This 36-item measure assesses empathic accuracy, or one's ability to accurately attribute an internal emotional or mental state to a target.
Subjects view a series of black and white pictures of the eye region of a face.
Participants are then asked to choose which of four words best describes what the person in each photograph is thinking or feeling.
To find out how well you read the emotions of others,
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Short Story Task
Dodell-Feder, D., Lincoln, S.H., Coulson, J.P., & Hooker, C.I. (2013).
Using Fiction to Assess Mental State Understanding: A New Task for Assessing Theory of Mind in Adults. PlosONe, 8 (11), e81279.
"Social functioning depends on the ability to attribute and reason about the mental states of others - an ability known as theory of mind (ToM).
Research in this field is limited by the use of tasks in which ceiling effects are ubiquitous, rendering them insensitive to individual differences in ToM ability and instances of subtle ToM impairment.
Here, we present data from a new ToM task - the Short Story Task (SST) - intended to improve upon many aspects of existing ToM measures."
Spontaneous Theory of Mind Protocol (STOMP)
Rice, K. & Redcay, E. (2014). Spontaneous mentalizing captures variability in the cortical thickness of social brain regions.
Social Cognitive and Affective Neuroscience, doi: 10.1093/scan/nsu081.
Wu, S. & Keysar, B. (2007). The Effect of Culture on Perspective Taking. Psychological Science, 18 (7), 600-606.
"People consider the mental states of other people to understand their actions. We evaluated whether such perspective taking is culture dependent.
People in collectivistic cultures (e.g., China) are said to have inter- dependent selves, whereas people in individualistic cultures (e.g., the United States) are said to have independent selves.
To evaluate the effect of culture, we asked Chinese and American pairs to play a communication game that required perspective taking..."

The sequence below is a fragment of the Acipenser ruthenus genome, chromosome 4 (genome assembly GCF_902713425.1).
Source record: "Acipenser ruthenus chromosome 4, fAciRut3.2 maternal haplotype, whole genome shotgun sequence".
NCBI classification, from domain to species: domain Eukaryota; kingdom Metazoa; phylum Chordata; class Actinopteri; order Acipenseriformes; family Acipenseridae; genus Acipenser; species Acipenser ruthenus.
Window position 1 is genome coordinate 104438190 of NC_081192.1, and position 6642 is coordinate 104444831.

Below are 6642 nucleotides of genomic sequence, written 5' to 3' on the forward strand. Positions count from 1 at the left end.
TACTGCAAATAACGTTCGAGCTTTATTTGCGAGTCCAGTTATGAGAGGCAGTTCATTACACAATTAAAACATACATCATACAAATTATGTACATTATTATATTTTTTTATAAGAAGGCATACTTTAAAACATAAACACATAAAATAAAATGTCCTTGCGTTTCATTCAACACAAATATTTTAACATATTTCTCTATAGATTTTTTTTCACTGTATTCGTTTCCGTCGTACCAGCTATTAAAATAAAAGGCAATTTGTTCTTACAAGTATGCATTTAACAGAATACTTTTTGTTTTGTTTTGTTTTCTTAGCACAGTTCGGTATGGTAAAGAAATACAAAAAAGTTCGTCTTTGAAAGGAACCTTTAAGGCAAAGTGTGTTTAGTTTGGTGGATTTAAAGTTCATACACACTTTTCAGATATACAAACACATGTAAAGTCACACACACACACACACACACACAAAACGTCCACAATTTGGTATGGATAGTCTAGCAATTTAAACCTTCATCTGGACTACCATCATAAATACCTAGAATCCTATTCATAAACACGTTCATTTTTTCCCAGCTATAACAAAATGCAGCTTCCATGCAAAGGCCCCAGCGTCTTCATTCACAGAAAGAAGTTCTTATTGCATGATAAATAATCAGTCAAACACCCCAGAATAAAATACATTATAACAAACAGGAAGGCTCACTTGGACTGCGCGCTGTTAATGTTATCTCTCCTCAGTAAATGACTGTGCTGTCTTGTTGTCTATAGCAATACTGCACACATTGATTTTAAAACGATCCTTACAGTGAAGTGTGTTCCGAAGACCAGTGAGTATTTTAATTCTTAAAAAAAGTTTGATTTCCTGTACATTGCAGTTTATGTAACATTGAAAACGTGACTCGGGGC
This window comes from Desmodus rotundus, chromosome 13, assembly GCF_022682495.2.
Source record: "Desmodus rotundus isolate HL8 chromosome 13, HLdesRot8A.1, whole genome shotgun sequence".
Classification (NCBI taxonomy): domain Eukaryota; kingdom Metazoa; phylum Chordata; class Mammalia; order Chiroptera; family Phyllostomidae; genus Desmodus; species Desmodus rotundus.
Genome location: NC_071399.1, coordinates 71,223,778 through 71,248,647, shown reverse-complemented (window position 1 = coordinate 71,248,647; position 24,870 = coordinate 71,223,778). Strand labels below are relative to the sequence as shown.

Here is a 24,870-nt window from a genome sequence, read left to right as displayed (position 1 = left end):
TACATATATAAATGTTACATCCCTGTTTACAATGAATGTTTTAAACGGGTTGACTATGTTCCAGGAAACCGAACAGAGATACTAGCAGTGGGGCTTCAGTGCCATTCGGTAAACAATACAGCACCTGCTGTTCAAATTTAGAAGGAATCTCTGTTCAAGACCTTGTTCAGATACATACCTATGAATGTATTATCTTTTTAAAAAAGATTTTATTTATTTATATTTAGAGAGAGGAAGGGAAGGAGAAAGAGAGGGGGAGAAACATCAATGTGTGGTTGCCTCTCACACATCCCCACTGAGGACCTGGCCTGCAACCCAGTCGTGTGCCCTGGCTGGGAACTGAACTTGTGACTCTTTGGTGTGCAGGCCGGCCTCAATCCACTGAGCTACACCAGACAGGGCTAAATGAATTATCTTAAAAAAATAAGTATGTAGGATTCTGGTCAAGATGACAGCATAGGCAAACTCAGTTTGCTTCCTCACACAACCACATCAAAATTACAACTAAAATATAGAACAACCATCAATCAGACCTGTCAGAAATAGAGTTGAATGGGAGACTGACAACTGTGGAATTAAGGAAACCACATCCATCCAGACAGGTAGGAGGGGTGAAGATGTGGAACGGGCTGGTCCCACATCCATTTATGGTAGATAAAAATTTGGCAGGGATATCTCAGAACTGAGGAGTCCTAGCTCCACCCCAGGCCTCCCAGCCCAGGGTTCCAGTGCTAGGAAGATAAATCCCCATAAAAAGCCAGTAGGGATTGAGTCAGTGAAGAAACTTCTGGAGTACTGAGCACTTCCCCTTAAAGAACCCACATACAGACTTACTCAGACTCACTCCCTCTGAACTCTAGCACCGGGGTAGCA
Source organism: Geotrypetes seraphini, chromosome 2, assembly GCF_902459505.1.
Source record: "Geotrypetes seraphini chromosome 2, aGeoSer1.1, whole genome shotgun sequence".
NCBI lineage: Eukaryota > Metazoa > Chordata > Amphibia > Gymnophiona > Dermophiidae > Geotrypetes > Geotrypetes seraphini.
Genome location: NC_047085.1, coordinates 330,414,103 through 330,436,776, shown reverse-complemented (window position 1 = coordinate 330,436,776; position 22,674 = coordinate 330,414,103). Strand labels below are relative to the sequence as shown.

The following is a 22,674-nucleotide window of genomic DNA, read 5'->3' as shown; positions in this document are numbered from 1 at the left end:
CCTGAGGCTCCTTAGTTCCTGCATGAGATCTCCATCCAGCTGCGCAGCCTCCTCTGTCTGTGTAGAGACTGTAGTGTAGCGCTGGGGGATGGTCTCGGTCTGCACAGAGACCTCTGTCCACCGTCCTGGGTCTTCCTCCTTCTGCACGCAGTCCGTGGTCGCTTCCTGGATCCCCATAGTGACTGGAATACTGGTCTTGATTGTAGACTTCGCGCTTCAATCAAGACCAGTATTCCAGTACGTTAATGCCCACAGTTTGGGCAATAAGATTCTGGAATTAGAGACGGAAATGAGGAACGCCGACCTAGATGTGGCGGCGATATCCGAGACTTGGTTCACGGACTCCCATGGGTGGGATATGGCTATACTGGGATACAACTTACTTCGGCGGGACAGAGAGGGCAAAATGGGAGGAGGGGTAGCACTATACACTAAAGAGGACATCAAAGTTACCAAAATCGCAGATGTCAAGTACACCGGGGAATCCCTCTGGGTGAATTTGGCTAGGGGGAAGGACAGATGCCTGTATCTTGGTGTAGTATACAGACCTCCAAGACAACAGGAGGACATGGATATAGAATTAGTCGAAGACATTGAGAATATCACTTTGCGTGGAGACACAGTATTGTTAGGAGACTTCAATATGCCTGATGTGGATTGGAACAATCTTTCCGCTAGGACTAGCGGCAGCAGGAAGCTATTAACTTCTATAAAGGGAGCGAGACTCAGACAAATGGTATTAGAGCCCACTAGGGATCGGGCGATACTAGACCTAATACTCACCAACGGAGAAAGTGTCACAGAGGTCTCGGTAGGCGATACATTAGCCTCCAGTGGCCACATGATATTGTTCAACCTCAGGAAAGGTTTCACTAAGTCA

Questionnaire of Cognitive and Affective Empathy
Reniers, R.L., Corcoran, R., Drake, R., Shryane, N.M., Völlm, B.A. (2011). The QCAE: A questionnaire of cognitive and affective empathy. Journal of Personality Assessment, 93 (1), 84-95.
A 31-item questionnaire, answered on a 7-point Likert scale, designed to assess both the cognitive and affective domains of empathy.
The Jefferson Scale of Empathy
The Jefferson Scale of Empathy was developed by researchers at the Center for Research in Medical Education and Health Care at Sidney Kimmel Medical College
to measure empathy in physicians and other health professionals (HP/Physician version), medical students (S-version), and health professional students (HPStudent version).
Interpersonal Reactivity Index
Davis, M. H. (1983). Measuring individual differences in empathy: Evidence for a multidimensional approach. Journal of Personality and Social Psychology, 44, 113-126.
This 28-item survey is a measure of dispositional empathy that takes as its starting point the notion that empathy consists of a set of separate but related constructs.
The instrument contains four seven-item subscales, each tapping a separate facet of empathy.
Empathy for Pain Task
Jackson, P.L., Meltzoff, A.N., & Decety, J. (2005). How do we perceive the pain of others? A window into the neural processes involved in empathy. NeuroImage, 24 (3), 771-779.
Chrysikou, E.G. (2006). When shoes become hammers: Goal-derived categorization training enhances problem-solving performance.
Journal of Experimental Psychology: Learning, Memory, and Cognition, 32(4), 935.